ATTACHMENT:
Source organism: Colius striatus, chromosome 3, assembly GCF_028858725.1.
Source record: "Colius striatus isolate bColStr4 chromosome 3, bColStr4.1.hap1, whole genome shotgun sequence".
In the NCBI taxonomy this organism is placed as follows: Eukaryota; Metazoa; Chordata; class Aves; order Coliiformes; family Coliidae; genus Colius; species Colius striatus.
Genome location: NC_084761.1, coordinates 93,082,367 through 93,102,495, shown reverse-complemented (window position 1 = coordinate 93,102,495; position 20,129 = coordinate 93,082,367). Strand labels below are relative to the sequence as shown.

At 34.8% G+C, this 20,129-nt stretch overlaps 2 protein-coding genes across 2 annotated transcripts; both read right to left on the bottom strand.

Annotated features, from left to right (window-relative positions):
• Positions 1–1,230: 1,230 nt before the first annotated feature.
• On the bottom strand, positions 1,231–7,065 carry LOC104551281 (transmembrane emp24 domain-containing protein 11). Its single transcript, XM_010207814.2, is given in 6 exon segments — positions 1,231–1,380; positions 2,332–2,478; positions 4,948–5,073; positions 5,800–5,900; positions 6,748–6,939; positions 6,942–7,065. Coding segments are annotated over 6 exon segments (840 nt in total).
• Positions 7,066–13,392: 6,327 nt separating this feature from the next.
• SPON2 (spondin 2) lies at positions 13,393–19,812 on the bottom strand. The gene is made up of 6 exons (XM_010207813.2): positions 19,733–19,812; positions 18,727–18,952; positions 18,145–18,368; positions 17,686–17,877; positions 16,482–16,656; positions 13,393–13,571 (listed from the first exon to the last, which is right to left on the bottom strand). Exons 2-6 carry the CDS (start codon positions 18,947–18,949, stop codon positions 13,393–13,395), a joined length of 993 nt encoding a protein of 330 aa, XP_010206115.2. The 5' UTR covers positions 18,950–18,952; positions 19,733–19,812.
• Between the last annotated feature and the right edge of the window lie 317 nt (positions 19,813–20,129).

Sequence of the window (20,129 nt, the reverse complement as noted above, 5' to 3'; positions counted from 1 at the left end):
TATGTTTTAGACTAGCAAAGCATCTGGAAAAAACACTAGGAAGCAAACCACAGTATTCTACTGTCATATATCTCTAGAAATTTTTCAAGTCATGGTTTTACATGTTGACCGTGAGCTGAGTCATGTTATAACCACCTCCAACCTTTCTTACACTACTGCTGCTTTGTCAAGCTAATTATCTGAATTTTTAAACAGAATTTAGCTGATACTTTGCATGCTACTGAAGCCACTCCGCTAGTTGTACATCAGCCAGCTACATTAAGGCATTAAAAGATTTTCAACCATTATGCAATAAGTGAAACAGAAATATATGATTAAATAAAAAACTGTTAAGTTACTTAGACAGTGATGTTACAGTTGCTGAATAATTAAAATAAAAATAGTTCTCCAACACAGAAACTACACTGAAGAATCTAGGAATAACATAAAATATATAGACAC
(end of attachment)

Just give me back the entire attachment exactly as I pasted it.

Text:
Source organism: Colius striatus, chromosome 3, assembly GCF_028858725.1.
Source record: "Colius striatus isolate bColStr4 chromosome 3, bColStr4.1.hap1, whole genome shotgun sequence".
In the NCBI taxonomy this organism is placed as follows: Eukaryota; Metazoa; Chordata; class Aves; order Coliiformes; family Coliidae; genus Colius; species Colius striatus.
Genome location: NC_084761.1, coordinates 93,082,367 through 93,102,495, shown reverse-complemented (window position 1 = coordinate 93,102,495; position 20,129 = coordinate 93,082,367). Strand labels below are relative to the sequence as shown.

At 34.8% G+C, this 20,129-nt stretch overlaps 2 protein-coding genes across 2 annotated transcripts; both read right to left on the bottom strand.

Annotated features, from left to right (window-relative positions):
• Positions 1–1,230: 1,230 nt before the first annotated feature.
• On the bottom strand, positions 1,231–7,065 carry LOC104551281 (transmembrane emp24 domain-containing protein 11). Its single transcript, XM_010207814.2, is given in 6 exon segments — positions 1,231–1,380; positions 2,332–2,478; positions 4,948–5,073; positions 5,800–5,900; positions 6,748–6,939; positions 6,942–7,065. Coding segments are annotated over 6 exon segments (840 nt in total).
• Positions 7,066–13,392: 6,327 nt separating this feature from the next.
• SPON2 (spondin 2) lies at positions 13,393–19,812 on the bottom strand. The gene is made up of 6 exons (XM_010207813.2): positions 19,733–19,812; positions 18,727–18,952; positions 18,145–18,368; positions 17,686–17,877; positions 16,482–16,656; positions 13,393–13,571 (listed from the first exon to the last, which is right to left on the bottom strand). Exons 2-6 carry the CDS (start codon positions 18,947–18,949, stop codon positions 13,393–13,395), a joined length of 993 nt encoding a protein of 330 aa, XP_010206115.2. The 5' UTR covers positions 18,950–18,952; positions 19,733–19,812.
• Between the last annotated feature and the right edge of the window lie 317 nt (positions 19,813–20,129).

Sequence of the window (20,129 nt, the reverse complement as noted above, 5' to 3'; positions counted from 1 at the left end):
TATGTTTTAGACTAGCAAAGCATCTGGAAAAAACACTAGGAAGCAAACCACAGTATTCTACTGTCATATATCTCTAGAAATTTTTCAAGTCATGGTTTTACATGTTGACCGTGAGCTGAGTCATGTTATAACCACCTCCAACCTTTCTTACACTACTGCTGCTTTGTCAAGCTAATTATCTGAATTTTTAAACAGAATTTAGCTGATACTTTGCATGCTACTGAAGCCACTCCGCTAGTTGTACATCAGCCAGCTACATTAAGGCATTAAAAGATTTTCAACCATTATGCAATAAGTGAAACAGAAATATATGATTAAATAAAAAACTGTTAAGTTACTTAGACAGTGATGTTACAGTTGCTGAATAATTAAAATAAAAATAGTTCTCCAACACAGAAACTACACTGAAGAATCTAGGAATAACATAAAATATATAGACAC